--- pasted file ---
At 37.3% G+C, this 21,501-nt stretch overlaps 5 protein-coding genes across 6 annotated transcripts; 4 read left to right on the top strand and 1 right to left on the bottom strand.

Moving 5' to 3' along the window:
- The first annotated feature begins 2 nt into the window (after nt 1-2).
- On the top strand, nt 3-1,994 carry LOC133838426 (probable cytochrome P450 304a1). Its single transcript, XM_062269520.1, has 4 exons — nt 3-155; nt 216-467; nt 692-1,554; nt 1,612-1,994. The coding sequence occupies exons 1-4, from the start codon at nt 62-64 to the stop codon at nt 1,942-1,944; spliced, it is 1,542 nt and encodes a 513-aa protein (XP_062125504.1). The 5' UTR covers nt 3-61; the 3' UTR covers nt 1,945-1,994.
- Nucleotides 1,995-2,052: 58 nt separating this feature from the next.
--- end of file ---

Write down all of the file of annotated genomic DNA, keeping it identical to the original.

At 37.3% G+C, this 21,501-nt stretch overlaps 5 protein-coding genes across 6 annotated transcripts; 4 read left to right on the top strand and 1 right to left on the bottom strand.

Moving 5' to 3' along the window:
- The first annotated feature begins 2 nt into the window (after nt 1-2).
- On the top strand, nt 3-1,994 carry LOC133838426 (probable cytochrome P450 304a1). Its single transcript, XM_062269520.1, has 4 exons — nt 3-155; nt 216-467; nt 692-1,554; nt 1,612-1,994. The coding sequence occupies exons 1-4, from the start codon at nt 62-64 to the stop codon at nt 1,942-1,944; spliced, it is 1,542 nt and encodes a 513-aa protein (XP_062125504.1). The 5' UTR covers nt 3-61; the 3' UTR covers nt 1,945-1,994.
- Nucleotides 1,995-2,052: 58 nt separating this feature from the next.